Yeah, but it is useful for SD Cards laying around. It may not perform the best, but it is a good use of SD cards, which arent as useful anymore.

1 person liked this | captaincranky captaincranky, TechSpot Addict, said:

Why would I be willing to pay eighty dollars for some Mickey Mouse incarnation of something which I don't want in the first place?

Yeah, but it is useful for SD Cards laying around. It may not perform the best, but it is a good use of SD cards, which aren't as useful anymore.
Try convincing my Nikon D-SLRs about that.

Although, as someone who never intends to own a smart phone, I didn't think micro SC cards had any use in the first place.

Railman said:

An idea is only "cool" when it's actually useful. I don't see the usefulness of this. How many people really have that many cards lying around and how many are actually fast enough to be of any use? On top of that, $80? For what? So that you can say "Look at me and how I'm using all my old cards", when you're tossing around a clumsy looking thing for $80 with useless, unreliable cards when you can buy at Newegg SSDs from A-brands that are faster, smaller, more reliable and have more storage for less than $100?

I am not surprised that this device is expensive. I went into a shop last week to see how much it would cost for a hard drive enclosure that I could put an old Sata drive from a failed PC. I was quoted just over 30 GBP. I decided I might as well just wait till I bought a new PC setup. It does seem that these items are not cost effective.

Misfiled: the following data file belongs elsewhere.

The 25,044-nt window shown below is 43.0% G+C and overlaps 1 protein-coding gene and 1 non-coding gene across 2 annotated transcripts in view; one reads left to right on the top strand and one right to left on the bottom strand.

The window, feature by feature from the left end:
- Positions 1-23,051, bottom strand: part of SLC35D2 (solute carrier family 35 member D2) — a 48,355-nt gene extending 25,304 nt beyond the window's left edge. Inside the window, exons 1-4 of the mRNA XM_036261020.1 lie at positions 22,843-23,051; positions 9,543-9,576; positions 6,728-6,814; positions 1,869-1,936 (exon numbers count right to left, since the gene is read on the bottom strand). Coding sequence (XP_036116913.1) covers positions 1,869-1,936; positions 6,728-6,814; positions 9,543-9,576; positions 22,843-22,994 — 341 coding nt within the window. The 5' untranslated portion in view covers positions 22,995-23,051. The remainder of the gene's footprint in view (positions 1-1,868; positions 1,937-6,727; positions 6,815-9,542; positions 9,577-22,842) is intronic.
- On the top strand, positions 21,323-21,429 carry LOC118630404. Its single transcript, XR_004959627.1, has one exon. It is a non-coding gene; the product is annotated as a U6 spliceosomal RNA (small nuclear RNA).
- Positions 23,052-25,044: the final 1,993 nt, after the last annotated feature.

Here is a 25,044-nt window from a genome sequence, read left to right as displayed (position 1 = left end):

captaincranky captaincranky, TechSpot Addict, said:

I am not surprised that this device is expensive. I went into a shop last week to see how much it would cost for a hard drive enclosure that I could put an old Sata drive from a failed PC. I was quoted just over 30 GBP. I decided I might as well just wait till I bought a new PC setup. It does seem that these items are not cost effective.
Part of that is the fault of your market. In the US, enclosures commonly sell for $30.00 USD, at least on sale. If my recollection is correct, that would be about 66% of your price.

I still wouldn't want to put my faith in a bunch of used micro SD cards, strapped together with bubblegum and tape.

It's a rare instance where I believe in the longevity of a mechanical device over that of purely electronic one, but this is that rare instance.

SSDs have been deliberately been foisted off on the public with a ton of issues, with makers putting out a bunch of hype, and hoping to patch the problems as they go along.

As far as needing SSD for tablets or smartphones goes, I believe the smaller you can make an item, the easier it is to lose. So, I'm going to stick with my clunky old laptop, and continue to watch big screen movies on the "device" designed for just that, my TV.

However, I would actually almost consider this device in question better than a factory built SSD, since it actually has, "user serviceable components".

That being said, I don't even really want to bother reading reviews in precedence of buying an SSD. All most of them amount to is, a bunch of boorish geeks, bragging about their boot times.(n)

1 person liked this | Guest said:

A class 10 32 GB microSD minimum speed data transfer is 10 MB/s, up to 40 MB/s at $20+ per card

a traditional HDD at relatively good condition is about 80-90 MB/s, depending on the file's location on the platter, the speed can sink down to 50 MB/s

120 GB SSD speed rate is about 500 MB/s at price $100-$150

dennis777 dennis777 said:

I will just wait for a CDR king version, ^_^

Guest said:

30 GBP for a HDD enclosure?! Then you're living in extortion-land. A 2.5" enclosure sells in India for equivalent of 2 GBP and a 3.5" sells for 5 GBP.